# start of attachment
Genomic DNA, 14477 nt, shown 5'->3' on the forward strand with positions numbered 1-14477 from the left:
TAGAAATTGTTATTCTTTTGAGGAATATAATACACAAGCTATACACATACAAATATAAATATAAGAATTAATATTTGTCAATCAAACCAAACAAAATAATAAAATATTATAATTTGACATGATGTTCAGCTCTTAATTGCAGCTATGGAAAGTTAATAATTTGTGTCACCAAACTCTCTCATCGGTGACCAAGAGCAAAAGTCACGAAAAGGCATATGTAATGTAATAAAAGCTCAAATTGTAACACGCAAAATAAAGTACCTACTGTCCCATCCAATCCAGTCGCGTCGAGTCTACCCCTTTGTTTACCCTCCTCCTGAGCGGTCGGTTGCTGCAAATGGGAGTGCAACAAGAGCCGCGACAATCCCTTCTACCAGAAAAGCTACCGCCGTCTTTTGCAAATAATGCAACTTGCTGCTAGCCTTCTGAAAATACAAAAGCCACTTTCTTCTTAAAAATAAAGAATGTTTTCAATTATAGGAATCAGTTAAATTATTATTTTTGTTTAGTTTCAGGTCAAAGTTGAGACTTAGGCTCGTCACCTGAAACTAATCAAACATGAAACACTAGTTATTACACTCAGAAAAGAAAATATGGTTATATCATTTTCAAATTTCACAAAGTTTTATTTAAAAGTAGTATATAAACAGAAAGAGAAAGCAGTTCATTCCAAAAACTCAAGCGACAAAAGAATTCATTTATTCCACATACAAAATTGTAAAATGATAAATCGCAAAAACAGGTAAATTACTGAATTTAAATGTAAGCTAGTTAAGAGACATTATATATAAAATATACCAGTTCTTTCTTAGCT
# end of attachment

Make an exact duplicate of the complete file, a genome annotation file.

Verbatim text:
Genomic DNA, 14477 nt, shown 5'->3' on the forward strand with positions numbered 1-14477 from the left:
TAGAAATTGTTATTCTTTTGAGGAATATAATACACAAGCTATACACATACAAATATAAATATAAGAATTAATATTTGTCAATCAAACCAAACAAAATAATAAAATATTATAATTTGACATGATGTTCAGCTCTTAATTGCAGCTATGGAAAGTTAATAATTTGTGTCACCAAACTCTCTCATCGGTGACCAAGAGCAAAAGTCACGAAAAGGCATATGTAATGTAATAAAAGCTCAAATTGTAACACGCAAAATAAAGTACCTACTGTCCCATCCAATCCAGTCGCGTCGAGTCTACCCCTTTGTTTACCCTCCTCCTGAGCGGTCGGTTGCTGCAAATGGGAGTGCAACAAGAGCCGCGACAATCCCTTCTACCAGAAAAGCTACCGCCGTCTTTTGCAAATAATGCAACTTGCTGCTAGCCTTCTGAAAATACAAAAGCCACTTTCTTCTTAAAAATAAAGAATGTTTTCAATTATAGGAATCAGTTAAATTATTATTTTTGTTTAGTTTCAGGTCAAAGTTGAGACTTAGGCTCGTCACCTGAAACTAATCAAACATGAAACACTAGTTATTACACTCAGAAAAGAAAATATGGTTATATCATTTTCAAATTTCACAAAGTTTTATTTAAAAGTAGTATATAAACAGAAAGAGAAAGCAGTTCATTCCAAAAACTCAAGCGACAAAAGAATTCATTTATTCCACATACAAAATTGTAAAATGATAAATCGCAAAAACAGGTAAATTACTGAATTTAAATGTAAGCTAGTTAAGAGACATTATATATAAAATATACCAGTTCTTTCTTAGCT